The one team in this group that looks most in need of a veteran backup is the Bruins, who have Vezina Trophy winner Tuukka Rask entrenched as the No. 1 and rookie Niklas Svedberg penciled in as the backup. The 24-year-old Svedberg had a .910 save percentage in 45 AHL games last season with Providence, so Brodeur could actually be an upgrade.

But with Svedberg on a one-way contract, the Bruins have expressed no interest in Brodeur, according to Joe Haggerty of CSN New England. With the Bruins over the cap and Reilly Smith and Torey Krug unsigned, it's not a financially viable option, either.


Tier 2: Playoff-Caliber Teams

Teams: New York Rangers, Minnesota Wild, Tampa Bay Lightning, Dallas Stars, Montreal Canadiens, Colorado Avalanche, Columbus Blue Jackets, Detroit Red Wings, Washington Capitals, Philadelphia Flyers, New York Islanders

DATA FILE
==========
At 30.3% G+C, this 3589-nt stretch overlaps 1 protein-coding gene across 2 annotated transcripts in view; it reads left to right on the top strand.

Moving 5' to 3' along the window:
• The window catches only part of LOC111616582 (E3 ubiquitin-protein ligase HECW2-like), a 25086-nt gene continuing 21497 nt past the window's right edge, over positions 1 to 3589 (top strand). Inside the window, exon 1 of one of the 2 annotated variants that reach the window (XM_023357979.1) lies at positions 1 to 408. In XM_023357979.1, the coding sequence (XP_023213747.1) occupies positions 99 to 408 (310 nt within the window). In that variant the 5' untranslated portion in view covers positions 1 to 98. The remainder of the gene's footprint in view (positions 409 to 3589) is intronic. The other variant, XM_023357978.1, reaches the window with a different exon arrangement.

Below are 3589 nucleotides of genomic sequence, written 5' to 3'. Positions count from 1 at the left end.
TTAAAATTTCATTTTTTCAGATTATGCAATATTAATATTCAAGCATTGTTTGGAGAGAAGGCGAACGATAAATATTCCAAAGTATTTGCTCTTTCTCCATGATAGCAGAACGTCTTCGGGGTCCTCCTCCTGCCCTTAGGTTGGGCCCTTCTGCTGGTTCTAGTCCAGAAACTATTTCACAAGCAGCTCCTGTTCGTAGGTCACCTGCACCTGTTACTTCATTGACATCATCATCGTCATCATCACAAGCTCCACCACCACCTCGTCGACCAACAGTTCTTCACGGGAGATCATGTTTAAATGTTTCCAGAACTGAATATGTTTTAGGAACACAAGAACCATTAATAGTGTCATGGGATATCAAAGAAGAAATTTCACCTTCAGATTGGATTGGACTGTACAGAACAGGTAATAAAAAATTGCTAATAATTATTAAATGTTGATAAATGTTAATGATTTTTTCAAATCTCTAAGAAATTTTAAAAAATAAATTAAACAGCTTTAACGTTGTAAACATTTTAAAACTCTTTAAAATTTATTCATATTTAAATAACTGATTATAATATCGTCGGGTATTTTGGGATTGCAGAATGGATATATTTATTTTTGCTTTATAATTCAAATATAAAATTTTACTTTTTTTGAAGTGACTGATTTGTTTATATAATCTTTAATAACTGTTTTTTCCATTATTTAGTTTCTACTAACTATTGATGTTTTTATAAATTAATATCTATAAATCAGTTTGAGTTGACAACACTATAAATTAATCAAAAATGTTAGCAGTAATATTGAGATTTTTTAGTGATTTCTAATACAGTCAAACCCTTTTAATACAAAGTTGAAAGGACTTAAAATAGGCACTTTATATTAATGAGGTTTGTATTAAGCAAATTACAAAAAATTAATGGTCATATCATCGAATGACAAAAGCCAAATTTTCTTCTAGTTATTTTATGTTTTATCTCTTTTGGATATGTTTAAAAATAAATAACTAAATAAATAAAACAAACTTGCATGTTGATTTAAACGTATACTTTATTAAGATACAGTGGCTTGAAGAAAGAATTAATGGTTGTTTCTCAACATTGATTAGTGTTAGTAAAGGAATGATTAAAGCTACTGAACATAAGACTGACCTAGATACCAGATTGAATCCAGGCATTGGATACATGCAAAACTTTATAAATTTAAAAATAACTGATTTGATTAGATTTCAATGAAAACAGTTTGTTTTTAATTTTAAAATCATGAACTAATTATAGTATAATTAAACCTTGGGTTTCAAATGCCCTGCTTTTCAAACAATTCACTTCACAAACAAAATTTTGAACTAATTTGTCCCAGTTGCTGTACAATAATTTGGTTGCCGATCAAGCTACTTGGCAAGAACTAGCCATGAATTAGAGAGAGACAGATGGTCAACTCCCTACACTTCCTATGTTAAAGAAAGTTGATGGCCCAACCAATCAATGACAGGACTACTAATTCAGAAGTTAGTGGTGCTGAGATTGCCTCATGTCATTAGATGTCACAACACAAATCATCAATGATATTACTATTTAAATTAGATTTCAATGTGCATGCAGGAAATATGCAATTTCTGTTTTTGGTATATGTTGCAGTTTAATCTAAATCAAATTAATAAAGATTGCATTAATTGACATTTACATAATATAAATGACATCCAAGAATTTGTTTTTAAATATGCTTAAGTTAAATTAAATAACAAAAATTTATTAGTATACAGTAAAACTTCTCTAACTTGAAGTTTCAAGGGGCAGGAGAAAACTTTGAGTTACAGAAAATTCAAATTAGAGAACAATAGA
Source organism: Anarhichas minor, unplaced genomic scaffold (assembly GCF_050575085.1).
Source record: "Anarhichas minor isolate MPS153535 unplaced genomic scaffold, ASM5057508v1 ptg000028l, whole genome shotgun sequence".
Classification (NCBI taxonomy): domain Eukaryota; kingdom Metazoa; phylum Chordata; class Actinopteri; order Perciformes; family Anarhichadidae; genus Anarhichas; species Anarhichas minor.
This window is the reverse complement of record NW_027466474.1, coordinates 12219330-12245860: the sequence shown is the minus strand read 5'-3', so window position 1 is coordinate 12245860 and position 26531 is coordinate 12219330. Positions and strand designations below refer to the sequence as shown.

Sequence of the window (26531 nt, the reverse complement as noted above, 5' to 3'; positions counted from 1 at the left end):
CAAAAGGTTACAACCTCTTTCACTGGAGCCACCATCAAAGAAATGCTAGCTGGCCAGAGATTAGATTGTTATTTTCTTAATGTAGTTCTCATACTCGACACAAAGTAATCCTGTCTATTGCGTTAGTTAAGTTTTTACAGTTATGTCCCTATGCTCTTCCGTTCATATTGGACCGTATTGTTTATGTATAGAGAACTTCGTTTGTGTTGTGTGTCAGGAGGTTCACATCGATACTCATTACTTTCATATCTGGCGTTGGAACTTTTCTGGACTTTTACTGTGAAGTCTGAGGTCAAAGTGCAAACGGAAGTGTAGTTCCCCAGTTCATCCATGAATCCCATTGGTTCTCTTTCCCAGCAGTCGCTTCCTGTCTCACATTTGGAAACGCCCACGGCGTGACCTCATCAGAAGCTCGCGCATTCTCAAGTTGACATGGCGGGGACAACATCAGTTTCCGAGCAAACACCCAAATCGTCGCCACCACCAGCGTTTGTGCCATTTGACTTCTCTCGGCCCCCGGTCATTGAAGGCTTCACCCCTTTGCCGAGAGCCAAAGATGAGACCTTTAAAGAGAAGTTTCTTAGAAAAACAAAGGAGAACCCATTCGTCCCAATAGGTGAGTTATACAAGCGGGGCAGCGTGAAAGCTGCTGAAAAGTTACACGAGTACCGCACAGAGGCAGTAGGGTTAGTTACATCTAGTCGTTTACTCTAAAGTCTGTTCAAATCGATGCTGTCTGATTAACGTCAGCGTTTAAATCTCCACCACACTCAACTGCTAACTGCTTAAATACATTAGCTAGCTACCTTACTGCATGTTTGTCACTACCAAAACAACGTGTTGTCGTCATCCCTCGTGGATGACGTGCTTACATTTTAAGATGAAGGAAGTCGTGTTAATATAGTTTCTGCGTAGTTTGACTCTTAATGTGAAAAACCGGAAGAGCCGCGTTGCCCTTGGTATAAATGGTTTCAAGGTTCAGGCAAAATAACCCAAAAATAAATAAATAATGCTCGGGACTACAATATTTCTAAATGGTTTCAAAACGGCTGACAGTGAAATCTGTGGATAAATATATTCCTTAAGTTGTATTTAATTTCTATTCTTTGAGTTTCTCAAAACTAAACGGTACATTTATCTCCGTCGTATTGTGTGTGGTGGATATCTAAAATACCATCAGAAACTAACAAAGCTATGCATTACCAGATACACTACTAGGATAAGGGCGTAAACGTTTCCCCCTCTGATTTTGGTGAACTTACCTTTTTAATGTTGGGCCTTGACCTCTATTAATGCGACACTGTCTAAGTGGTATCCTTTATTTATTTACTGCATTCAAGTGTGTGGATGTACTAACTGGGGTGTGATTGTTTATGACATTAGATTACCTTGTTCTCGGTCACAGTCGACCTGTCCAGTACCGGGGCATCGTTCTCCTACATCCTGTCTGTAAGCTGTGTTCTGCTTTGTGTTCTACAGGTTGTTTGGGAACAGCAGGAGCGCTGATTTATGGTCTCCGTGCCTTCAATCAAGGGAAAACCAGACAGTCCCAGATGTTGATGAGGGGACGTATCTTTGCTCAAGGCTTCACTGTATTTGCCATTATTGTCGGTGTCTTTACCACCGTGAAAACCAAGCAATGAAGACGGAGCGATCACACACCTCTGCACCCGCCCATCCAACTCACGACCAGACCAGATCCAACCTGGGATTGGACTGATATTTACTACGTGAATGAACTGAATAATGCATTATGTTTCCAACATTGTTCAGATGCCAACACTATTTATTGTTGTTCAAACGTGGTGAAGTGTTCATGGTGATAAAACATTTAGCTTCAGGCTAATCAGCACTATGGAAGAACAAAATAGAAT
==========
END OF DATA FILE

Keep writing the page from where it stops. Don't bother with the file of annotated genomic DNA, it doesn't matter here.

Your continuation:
NEWARK, NJ - MARCH 20:  Eric Belanger #25 of the Minnesota Wild has his shot blocked by goaltender Martin Brodeur  #30 of the New Jersey Devils at the Prudential Center on March 20, 2009 in Newark, New Jersey.  (Photo by Andy Marlin/NHLI via Getty Images)
Andy Marlin/Getty Images

Breakdown: There's not much of a difference between the best teams in this group and the worst teams in the first group, which also means they aren't desperate for a fading backup. That's not entirely true: The Lightning added Evgeni Nabokov to back up Ben Bishop. But just about all of these teams have made their goaltending beds already.

The one intriguing team in this group is the one with the most potential goaltenders already signed: the Wild.

Niklas Backstrom, Josh Harding and Darcy Kuemper (an RFA right now) will all be under contract for next season. Backstrom's .899 save percentage is one of the few that was worse than Brodeur's last season, and the 36-year-old also missed 33 games with a strained abdominal muscle.

Harding suffers from multiple sclerosis and missed 53 games last season because of his illness. That opened the door for Kuemper, who went 12-8-4 with a .915 save percentage in his first taste of the NHL.